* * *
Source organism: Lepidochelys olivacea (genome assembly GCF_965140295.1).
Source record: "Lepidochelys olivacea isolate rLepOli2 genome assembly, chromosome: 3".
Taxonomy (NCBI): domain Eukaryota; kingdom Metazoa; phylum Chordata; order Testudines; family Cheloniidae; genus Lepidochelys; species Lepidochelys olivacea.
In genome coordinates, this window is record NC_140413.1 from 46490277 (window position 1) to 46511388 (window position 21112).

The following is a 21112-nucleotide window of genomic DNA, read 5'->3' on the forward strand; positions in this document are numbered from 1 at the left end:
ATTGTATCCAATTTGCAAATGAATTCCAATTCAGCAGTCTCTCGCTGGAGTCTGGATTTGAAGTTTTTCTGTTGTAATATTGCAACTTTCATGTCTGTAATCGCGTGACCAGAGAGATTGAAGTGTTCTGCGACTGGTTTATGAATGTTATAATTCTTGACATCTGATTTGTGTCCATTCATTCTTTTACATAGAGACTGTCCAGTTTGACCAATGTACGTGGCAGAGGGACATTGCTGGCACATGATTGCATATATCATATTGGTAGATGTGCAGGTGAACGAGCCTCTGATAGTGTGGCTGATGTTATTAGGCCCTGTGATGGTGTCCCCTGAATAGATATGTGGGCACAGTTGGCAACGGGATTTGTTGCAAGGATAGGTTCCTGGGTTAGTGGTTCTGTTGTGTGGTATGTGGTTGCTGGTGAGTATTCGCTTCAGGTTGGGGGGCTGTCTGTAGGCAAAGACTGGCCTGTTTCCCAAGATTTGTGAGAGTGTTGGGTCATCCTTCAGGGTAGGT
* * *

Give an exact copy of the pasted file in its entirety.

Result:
Source organism: Lepidochelys olivacea (genome assembly GCF_965140295.1).
Source record: "Lepidochelys olivacea isolate rLepOli2 genome assembly, chromosome: 3".
Taxonomy (NCBI): domain Eukaryota; kingdom Metazoa; phylum Chordata; order Testudines; family Cheloniidae; genus Lepidochelys; species Lepidochelys olivacea.
In genome coordinates, this window is record NC_140413.1 from 46490277 (window position 1) to 46511388 (window position 21112).

The following is a 21112-nucleotide window of genomic DNA, read 5'->3' on the forward strand; positions in this document are numbered from 1 at the left end:
ATTGTATCCAATTTGCAAATGAATTCCAATTCAGCAGTCTCTCGCTGGAGTCTGGATTTGAAGTTTTTCTGTTGTAATATTGCAACTTTCATGTCTGTAATCGCGTGACCAGAGAGATTGAAGTGTTCTGCGACTGGTTTATGAATGTTATAATTCTTGACATCTGATTTGTGTCCATTCATTCTTTTACATAGAGACTGTCCAGTTTGACCAATGTACGTGGCAGAGGGACATTGCTGGCACATGATTGCATATATCATATTGGTAGATGTGCAGGTGAACGAGCCTCTGATAGTGTGGCTGATGTTATTAGGCCCTGTGATGGTGTCCCCTGAATAGATATGTGGGCACAGTTGGCAACGGGATTTGTTGCAAGGATAGGTTCCTGGGTTAGTGGTTCTGTTGTGTGGTATGTGGTTGCTGGTGAGTATTCGCTTCAGGTTGGGGGGCTGTCTGTAGGCAAAGACTGGCCTGTTTCCCAAGATTTGTGAGAGTGTTGGGTCATCCTTCAGGGTAGGT